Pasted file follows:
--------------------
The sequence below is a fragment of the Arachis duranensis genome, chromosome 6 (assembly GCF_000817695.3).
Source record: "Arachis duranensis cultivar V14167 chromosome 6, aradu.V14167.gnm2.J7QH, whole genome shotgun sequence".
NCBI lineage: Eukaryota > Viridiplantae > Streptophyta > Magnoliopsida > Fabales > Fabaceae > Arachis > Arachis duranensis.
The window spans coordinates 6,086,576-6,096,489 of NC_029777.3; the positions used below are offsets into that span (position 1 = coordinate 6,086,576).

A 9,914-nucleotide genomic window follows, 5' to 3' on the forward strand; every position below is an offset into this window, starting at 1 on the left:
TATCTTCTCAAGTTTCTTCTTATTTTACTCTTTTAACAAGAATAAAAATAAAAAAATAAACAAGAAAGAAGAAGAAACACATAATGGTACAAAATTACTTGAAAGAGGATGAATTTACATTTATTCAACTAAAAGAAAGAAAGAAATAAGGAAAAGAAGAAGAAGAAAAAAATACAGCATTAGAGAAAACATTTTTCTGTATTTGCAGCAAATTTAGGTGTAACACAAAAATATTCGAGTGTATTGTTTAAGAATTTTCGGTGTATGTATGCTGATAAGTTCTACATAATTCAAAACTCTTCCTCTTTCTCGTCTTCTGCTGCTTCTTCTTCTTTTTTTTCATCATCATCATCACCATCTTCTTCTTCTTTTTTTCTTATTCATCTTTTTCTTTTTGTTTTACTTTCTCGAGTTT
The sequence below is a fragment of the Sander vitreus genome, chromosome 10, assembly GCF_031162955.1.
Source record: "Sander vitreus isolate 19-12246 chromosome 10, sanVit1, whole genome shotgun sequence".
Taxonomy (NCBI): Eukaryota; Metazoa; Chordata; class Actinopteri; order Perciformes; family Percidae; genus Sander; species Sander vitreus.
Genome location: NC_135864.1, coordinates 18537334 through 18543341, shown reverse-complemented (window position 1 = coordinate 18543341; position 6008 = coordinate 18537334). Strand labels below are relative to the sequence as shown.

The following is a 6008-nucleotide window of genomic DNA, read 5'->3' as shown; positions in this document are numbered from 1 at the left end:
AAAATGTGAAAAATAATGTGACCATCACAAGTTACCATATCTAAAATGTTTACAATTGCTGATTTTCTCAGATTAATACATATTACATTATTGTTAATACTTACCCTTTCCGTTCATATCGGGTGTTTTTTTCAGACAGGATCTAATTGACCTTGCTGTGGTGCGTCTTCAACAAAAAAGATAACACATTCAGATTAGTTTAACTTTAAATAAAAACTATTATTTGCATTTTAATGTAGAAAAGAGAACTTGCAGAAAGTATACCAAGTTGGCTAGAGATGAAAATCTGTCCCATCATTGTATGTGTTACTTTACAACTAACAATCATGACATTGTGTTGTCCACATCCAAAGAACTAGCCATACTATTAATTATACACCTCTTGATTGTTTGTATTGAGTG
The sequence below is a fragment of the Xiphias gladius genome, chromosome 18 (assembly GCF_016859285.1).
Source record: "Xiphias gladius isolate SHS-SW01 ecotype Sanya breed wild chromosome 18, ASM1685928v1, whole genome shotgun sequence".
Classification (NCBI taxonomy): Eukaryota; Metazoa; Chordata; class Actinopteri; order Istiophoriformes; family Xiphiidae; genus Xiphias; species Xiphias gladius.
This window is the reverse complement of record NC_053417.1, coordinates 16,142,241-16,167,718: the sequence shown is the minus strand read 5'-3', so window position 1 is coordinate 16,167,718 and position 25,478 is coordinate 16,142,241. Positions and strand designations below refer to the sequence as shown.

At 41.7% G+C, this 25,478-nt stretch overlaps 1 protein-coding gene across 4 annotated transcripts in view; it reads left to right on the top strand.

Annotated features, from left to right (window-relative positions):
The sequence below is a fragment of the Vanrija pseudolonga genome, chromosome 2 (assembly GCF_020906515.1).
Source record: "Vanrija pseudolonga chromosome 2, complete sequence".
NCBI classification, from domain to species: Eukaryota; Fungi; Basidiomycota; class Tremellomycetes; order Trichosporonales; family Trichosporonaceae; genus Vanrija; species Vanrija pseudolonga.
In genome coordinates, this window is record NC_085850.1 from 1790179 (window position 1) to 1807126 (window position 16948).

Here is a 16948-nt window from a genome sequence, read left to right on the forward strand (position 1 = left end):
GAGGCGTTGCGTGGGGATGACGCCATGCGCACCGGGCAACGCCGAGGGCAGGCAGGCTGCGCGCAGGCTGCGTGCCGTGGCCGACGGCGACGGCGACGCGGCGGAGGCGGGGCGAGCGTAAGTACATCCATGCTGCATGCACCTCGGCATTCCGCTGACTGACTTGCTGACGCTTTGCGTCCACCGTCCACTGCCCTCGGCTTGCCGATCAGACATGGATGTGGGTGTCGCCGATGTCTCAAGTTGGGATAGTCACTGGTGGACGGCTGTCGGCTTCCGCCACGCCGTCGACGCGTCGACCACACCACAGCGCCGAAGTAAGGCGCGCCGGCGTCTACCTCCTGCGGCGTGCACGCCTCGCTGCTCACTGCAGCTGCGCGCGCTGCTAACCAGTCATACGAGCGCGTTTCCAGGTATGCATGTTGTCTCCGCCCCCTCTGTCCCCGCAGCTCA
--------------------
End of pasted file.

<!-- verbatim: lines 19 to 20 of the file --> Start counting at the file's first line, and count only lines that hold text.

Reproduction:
The sequence below is a fragment of the Vanrija pseudolonga genome, chromosome 2 (assembly GCF_020906515.1).
Source record: "Vanrija pseudolonga chromosome 2, complete sequence".